As for Morgan, I always felt that he played with far more originality in his earlier years, from the time Dizzy Gillespie showcased him in his late 1950s big band until he struck out on his own with The Sidewinder. Even so, his loss to jazz was a sad case and something he could have prevented himself. Bobby Timmons was a good mainstream jazz pianist of the time if not on the high level of a Horace Silver or a Bud Powell, who even in 1961 was still capable of playing at his best on occasion, but his solo here on Blues March is really excellent.

One thing you notice about Blakey’s drumming, if you haven’t listened to it in a long time, is that he was very flashy and powerful—musicians used to say that he kept his “boot up your ass” when he played—but by and large he was not a virtuoso drummer in the way that Max Roach, Kenny Clarke, Buddy Rich, Joe Morello or Elvin Jones were. Yet he had such a wonderful grasp of both swing and bop beats that he was always in demand even before he formed the Jazz Messengers in the early 1950s, although I’m still not sure that his style really complemented the complex pieces that Herbie Nichols recorded for Blue Note in the late 1950s (but then again, no one in the late ‘50s really “got” Herbie Nichols anyway).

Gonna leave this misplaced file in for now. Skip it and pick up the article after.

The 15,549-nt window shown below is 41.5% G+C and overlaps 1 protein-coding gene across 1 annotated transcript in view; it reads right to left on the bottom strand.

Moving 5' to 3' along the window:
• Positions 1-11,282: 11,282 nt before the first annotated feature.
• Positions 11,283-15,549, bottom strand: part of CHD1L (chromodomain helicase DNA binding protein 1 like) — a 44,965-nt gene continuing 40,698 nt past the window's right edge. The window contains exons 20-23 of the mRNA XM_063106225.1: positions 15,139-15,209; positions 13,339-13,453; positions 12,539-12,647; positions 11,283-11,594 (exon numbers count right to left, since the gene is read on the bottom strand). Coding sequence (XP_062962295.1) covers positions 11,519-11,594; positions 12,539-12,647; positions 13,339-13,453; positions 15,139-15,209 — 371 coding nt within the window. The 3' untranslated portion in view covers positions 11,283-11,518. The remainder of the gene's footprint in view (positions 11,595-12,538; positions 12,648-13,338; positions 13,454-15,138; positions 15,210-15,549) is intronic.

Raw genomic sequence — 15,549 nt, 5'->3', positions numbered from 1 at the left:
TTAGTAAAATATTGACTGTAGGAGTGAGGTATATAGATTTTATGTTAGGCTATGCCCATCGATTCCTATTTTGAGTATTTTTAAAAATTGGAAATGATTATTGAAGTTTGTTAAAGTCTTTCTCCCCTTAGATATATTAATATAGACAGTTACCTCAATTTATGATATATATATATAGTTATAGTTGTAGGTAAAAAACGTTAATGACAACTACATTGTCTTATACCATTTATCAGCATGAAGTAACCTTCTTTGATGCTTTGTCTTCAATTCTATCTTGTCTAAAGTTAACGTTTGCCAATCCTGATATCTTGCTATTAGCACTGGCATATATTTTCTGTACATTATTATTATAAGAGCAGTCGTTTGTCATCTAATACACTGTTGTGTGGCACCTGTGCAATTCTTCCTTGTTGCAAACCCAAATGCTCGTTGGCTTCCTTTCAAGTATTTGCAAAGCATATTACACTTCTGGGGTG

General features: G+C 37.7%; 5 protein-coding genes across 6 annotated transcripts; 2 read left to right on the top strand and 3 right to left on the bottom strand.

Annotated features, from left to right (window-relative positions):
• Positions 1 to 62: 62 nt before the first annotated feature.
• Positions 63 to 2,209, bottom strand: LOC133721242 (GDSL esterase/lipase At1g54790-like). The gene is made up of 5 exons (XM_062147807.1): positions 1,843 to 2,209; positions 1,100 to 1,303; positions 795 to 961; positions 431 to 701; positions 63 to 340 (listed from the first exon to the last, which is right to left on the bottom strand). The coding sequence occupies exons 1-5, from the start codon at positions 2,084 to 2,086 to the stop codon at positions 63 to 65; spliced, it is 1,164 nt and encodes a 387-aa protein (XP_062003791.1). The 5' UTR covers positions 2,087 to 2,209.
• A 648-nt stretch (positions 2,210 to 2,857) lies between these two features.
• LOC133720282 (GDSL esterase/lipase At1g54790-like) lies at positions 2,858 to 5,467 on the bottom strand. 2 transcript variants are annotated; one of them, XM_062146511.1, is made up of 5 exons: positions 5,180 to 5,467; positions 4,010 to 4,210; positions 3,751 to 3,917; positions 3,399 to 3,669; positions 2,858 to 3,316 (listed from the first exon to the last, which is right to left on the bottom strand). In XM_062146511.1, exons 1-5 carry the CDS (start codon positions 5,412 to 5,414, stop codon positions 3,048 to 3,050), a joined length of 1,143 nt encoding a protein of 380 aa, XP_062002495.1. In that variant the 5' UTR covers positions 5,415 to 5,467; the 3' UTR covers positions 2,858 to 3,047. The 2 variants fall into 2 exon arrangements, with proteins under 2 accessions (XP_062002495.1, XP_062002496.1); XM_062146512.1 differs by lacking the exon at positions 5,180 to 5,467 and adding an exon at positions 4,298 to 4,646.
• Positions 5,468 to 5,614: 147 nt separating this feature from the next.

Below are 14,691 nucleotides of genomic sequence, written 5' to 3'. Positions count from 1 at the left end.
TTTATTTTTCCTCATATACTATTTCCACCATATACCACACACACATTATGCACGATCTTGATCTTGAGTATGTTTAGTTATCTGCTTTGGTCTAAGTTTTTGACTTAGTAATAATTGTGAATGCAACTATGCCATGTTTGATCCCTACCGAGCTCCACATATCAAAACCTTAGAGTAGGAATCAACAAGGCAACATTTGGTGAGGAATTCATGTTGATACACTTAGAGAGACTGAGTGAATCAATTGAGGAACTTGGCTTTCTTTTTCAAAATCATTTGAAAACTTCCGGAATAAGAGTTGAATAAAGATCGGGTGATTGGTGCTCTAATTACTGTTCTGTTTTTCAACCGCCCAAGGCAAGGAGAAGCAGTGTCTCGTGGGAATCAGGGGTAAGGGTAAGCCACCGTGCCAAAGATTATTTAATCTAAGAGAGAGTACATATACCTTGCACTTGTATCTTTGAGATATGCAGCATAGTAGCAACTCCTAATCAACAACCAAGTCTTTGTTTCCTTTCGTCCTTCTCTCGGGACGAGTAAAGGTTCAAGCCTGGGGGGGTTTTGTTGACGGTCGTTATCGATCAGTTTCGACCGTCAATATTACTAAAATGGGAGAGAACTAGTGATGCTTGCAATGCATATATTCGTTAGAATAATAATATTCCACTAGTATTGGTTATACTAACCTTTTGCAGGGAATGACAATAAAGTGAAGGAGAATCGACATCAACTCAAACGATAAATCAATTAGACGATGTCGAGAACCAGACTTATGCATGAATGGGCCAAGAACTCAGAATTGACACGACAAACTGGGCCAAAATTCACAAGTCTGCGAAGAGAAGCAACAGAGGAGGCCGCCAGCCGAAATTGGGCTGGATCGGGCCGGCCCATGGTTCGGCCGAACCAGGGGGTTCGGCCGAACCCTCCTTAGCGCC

I’m assuming, since both sets bear the same date and both contain performances of Now’s the Time, that the pieces played after the first version of The Theme came from an evening concert at the same venue. Not too surprisingly, the group as a whole sounds looser and more relaxed than in the first set, as does Blakey on drums. The shift is fairly subtle, not as obvious as you might expect, but if you’re as sensitive to these things as I am you’ll pick up on it. Both Timmons and bassist Jymie Merritt play looser and more relaxed here but, surprisingly, both Morgan and Shorter play just as well in both sets, as if the slightly stiffer sound of the first set had no negative effect on their own solos. Morgan’s muted solo on ‘Round Midnight (presented here under its alternate title, ‘Round About Midnight) is a good one, channeling his inner Dizzy Gillespie. Shorter also plays on this one, producing one of the most lyrical solos of his entire career.